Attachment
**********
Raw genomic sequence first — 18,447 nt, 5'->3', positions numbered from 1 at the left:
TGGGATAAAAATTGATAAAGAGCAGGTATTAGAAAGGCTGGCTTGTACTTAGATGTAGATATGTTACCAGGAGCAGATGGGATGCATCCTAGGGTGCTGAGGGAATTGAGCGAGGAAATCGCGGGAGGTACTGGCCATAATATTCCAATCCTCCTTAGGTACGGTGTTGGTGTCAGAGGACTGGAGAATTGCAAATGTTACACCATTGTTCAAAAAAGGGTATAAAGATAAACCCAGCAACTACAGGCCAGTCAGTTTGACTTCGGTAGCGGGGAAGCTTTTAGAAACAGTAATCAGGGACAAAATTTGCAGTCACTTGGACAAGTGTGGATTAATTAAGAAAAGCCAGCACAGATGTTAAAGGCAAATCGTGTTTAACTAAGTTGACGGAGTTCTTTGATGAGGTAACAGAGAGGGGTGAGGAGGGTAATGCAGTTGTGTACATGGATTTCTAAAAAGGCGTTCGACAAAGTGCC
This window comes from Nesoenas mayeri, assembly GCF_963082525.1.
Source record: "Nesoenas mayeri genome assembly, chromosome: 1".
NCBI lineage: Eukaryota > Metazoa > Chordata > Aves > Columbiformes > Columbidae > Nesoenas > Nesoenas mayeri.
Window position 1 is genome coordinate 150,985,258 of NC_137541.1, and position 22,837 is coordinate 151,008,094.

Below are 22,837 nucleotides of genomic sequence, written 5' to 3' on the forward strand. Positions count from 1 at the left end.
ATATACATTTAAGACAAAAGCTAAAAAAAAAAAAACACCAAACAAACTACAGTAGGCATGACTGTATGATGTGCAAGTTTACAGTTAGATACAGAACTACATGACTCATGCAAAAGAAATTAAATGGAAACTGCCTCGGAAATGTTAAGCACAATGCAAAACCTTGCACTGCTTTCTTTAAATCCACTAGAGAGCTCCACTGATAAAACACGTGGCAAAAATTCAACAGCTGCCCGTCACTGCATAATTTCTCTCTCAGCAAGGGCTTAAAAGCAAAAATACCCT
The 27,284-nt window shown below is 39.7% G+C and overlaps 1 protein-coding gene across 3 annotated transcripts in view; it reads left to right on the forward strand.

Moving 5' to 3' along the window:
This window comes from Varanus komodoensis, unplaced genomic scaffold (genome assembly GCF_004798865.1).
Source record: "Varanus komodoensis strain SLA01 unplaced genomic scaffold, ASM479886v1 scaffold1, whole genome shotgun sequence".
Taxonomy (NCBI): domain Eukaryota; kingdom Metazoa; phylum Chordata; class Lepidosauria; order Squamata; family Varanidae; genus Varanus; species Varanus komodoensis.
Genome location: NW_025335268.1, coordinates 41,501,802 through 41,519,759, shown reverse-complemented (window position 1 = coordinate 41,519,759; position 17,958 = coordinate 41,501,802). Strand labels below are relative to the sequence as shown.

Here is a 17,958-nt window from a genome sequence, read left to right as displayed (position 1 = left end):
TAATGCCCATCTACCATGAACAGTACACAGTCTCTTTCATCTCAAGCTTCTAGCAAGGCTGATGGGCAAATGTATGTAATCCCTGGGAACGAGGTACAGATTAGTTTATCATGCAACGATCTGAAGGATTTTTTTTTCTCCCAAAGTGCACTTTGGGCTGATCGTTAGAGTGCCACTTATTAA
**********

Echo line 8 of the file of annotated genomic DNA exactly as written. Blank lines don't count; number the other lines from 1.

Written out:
ATATACATTTAAGACAAAAGCTAAAAAAAAAAAAACACCAAACAAACTACAGTAGGCATGACTGTATGATGTGCAAGTTTACAGTTAGATACAGAACTACATGACTCATGCAAAAGAAATTAAATGGAAACTGCCTCGGAAATGTTAAGCACAATGCAAAACCTTGCACTGCTTTCTTTAAATCCACTAGAGAGCTCCACTGATAAAACACGTGGCAAAAATTCAACAGCTGCCCGTCACTGCATAATTTCTCTCTCAGCAAGGGCTTAAAAGCAAAAATACCCT